So, it's possible that the whiteness is part of the solar thing, but it also kind of just looks like they forgot to color it in. Leven Betts and developer Trevor Stahelski are aiming or a LEED Silver designation.








    The lower part of the building will contain a theater, rehearsal space, and offices for a dance company, while the upper part will consist of 16 condominium units. Permits have yet to be filed, but the architects' website says that it is "expected to go into construction in 2015."

    Revealed: 125 Chrystie Street, Broome Solar Tower & Theater [NY YIMBY]
    Broome Solar Tower + Theater [Leven Betts]

    http://ny.curbed.com/archives/2014/0...and_broome.php

  9. #219
    Build the Tower Verre antinimby's Avatar
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    Pretty nice architecture but that belongs near the Highline, not in that area.

  10. #220
    Disgruntled Optimist lofter1's Avatar
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    One might think that developers have their eyes on Chrystie Street from Houston all the way down to Canal. Where else in this part of downtown is their frontage onto a wide green space, with protected views?

  11. #221
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    Plus that area is pretty dumpy right now anyway.

  12. #222
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    Developers Submit Preliminary Paperwork For Two More Essex Crossing Buildings

    By Ed Litvak



    More signs of Essex Crossing are popping up in the Department of Buildings database. Next spring, developers are expected to break ground on the first phase of the large residential and commercial project that will transform the former Seward Park urban renewal site.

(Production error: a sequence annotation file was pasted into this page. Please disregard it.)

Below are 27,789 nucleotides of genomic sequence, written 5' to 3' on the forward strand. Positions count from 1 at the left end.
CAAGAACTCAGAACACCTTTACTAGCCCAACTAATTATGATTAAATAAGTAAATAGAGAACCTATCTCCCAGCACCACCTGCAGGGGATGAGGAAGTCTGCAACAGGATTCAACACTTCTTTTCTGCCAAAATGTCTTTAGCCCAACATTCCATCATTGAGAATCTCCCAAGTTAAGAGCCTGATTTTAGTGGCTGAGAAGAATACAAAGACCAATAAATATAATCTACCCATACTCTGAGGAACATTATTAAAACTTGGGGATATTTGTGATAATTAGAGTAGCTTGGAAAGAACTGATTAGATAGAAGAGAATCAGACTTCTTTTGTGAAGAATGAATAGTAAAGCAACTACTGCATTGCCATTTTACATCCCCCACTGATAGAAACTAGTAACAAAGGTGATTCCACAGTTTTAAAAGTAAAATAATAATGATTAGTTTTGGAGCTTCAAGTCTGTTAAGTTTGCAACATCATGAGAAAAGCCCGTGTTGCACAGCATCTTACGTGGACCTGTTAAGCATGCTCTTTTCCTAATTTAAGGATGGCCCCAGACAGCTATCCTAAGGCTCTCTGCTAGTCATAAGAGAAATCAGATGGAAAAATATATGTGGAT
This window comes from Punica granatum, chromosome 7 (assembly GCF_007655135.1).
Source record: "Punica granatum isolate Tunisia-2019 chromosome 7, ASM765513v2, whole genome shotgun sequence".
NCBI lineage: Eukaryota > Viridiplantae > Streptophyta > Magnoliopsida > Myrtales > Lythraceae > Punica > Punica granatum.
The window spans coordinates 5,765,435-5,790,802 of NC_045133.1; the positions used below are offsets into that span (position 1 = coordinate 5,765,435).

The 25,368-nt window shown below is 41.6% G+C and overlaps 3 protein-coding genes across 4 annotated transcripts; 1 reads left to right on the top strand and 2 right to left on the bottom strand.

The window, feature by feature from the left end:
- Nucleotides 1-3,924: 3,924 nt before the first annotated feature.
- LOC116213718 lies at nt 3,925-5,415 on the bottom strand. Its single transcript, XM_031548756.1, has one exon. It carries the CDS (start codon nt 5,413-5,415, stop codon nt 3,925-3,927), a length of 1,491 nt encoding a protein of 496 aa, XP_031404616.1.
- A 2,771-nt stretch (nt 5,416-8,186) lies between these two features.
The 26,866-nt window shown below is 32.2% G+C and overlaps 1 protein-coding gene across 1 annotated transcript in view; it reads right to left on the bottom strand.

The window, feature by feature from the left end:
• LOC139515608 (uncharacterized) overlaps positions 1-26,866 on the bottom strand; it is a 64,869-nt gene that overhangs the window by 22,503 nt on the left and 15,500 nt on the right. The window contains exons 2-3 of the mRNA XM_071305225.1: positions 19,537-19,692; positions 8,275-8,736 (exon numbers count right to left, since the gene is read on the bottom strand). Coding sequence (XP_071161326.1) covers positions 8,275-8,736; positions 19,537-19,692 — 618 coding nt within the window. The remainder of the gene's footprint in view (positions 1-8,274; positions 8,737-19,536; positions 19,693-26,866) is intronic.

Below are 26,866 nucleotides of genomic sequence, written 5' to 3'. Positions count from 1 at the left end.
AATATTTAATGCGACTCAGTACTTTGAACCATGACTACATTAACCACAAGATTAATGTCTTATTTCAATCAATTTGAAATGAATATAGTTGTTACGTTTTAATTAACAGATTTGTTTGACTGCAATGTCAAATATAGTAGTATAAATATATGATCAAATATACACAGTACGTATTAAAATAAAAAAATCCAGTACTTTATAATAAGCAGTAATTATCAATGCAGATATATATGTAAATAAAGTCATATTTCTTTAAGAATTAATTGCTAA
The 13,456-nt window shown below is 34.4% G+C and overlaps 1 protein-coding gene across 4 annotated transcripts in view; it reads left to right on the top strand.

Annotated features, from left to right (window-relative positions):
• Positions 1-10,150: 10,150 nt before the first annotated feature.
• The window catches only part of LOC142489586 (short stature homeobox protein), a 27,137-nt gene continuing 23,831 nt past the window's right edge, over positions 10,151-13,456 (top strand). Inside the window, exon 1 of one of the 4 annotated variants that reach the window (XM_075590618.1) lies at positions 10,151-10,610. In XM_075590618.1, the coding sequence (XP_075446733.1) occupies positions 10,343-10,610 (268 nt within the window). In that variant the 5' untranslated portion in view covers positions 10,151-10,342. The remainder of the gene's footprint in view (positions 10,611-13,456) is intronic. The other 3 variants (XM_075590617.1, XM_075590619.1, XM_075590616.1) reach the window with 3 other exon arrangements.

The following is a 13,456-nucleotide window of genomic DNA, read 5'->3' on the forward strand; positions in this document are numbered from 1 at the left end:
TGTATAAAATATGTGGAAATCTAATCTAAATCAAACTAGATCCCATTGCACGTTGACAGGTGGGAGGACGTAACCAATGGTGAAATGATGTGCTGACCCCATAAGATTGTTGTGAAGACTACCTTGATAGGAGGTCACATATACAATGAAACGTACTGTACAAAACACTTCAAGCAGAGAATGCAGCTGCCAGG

During the past week, the development team has put in preliminary paperwork for buildings on two more sites. This means initial plans for three of the first four parcels are beginning to make their way through the city bureaucracy. Here’s what’s reflected in the filings and what we already know from past presentations:

    Site 1: 242 Broome St. (Ludlow Street) Architect: SHoP Height: 14 stories Total square feet: 136.542 Residential square feet: 70,704 (44 market rate condominiums/11 affordable condos) Commercial square feet: 48,718 (including a bowling alley & gym) Community facility square feet: 18,121

    Site 5: 145 Clinton St. (Grand Street) Architect: Beyer Blinder Belle Height: 15 stories
    Total square feet: 222,908 Residential square feet: 179,915 (Rental apartments: 104 market rate, 102 affordable) Commercial square feet: 42,993 (including 35,000 square ft. grocery store)

    Site 6: 175 Delancey St. (Attorney Street) Architect: Dattner Height: 14 stories Total square feet: 138,707 Residential square feet: 73.271 (100 apartments for seniors) Community facility square feet: 59,213 (Grand Street Settlement) Commercial square feet: 6,222

    Still to come — filings for site 2, on the southeast corner of Essex and Delancey streets.

    That’s the focal point of the whole project – a building that will include a new home for the Essex Street Market as well as a new movie theater complex.

    Developers are expected to unveil plans for the first four sites in November or December. Construction is scheduled to begin in March of 2015.

    For more about Essex Crossing, have a look at our recent in-depth interview with Charlie Bendit, co-CEO of Taconic Investment Partners and Isaac Henderson, the project manager. Taconic is building the project with L+M Development Partners and BFC Development Partners. When completed, the project on nine parcels will include 1,000 apartments and 600,000 square feet of commercial space.

    http://www.thelodownny.com/leslog/20...buildings.html

  13. #223